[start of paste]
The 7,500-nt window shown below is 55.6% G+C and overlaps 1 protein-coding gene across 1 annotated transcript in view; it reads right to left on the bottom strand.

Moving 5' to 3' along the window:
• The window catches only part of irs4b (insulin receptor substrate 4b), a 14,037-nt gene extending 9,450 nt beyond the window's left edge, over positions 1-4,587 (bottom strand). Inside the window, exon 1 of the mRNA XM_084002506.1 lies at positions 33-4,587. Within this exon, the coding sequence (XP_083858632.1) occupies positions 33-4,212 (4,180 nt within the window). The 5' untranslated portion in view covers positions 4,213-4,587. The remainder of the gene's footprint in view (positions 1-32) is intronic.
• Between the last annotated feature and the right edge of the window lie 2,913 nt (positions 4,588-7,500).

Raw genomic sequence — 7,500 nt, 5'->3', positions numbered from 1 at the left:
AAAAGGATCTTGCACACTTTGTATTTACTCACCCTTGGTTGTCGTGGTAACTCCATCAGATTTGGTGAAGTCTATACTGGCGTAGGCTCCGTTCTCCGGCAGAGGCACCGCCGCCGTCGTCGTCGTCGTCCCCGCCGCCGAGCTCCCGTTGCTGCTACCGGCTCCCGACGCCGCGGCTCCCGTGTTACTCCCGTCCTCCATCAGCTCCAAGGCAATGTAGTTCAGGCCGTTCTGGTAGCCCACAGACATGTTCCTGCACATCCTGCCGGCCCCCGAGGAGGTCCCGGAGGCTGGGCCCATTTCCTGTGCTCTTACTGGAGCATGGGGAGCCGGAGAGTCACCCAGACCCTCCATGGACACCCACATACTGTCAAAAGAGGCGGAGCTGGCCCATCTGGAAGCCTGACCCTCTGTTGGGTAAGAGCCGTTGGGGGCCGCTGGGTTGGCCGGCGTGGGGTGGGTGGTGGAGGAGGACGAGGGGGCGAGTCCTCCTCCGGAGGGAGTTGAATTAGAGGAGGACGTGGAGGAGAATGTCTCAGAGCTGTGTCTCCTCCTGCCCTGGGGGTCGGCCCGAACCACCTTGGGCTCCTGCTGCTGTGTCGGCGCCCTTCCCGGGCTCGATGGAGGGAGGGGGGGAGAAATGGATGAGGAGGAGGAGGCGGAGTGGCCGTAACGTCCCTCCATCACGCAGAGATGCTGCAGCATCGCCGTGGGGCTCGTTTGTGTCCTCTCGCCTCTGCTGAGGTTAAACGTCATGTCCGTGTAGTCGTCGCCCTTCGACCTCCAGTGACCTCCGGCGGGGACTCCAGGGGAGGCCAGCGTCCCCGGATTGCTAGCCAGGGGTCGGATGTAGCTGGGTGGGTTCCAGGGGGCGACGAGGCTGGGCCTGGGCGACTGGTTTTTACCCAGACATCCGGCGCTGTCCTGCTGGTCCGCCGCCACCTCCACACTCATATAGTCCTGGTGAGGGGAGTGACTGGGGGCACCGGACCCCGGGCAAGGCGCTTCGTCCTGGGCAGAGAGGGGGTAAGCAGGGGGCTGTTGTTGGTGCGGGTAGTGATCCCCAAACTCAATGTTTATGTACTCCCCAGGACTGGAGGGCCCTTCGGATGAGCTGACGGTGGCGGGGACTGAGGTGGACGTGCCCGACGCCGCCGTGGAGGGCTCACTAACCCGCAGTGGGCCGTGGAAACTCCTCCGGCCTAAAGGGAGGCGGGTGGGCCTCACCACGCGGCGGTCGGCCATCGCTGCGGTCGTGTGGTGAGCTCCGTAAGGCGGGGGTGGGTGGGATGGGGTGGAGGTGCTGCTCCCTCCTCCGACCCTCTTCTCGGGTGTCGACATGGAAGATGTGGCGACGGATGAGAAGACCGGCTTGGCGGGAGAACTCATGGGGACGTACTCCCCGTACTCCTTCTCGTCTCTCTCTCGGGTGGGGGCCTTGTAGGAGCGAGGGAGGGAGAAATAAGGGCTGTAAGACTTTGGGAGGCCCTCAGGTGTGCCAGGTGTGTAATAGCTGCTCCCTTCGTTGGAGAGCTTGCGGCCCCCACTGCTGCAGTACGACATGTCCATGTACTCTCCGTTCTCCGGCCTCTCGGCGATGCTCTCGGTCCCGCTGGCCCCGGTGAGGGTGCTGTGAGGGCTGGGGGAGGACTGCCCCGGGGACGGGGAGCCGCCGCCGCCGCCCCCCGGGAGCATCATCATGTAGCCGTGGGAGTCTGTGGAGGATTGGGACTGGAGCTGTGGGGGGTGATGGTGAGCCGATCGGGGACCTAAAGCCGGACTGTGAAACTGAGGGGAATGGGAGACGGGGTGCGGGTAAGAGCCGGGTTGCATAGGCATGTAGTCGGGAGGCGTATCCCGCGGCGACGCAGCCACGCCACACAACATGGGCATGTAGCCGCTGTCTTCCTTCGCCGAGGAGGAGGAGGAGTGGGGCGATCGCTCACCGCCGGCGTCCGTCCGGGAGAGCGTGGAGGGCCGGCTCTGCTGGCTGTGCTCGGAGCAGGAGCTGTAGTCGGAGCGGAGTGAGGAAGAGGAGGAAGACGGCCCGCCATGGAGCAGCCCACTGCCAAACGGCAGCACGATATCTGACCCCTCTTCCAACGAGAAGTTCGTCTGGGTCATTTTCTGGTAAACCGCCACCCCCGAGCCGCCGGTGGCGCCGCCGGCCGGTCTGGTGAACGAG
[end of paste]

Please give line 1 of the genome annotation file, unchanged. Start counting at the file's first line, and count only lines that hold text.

The 7,500-nt window shown below is 55.6% G+C and overlaps 1 protein-coding gene across 1 annotated transcript in view; it reads right to left on the bottom strand.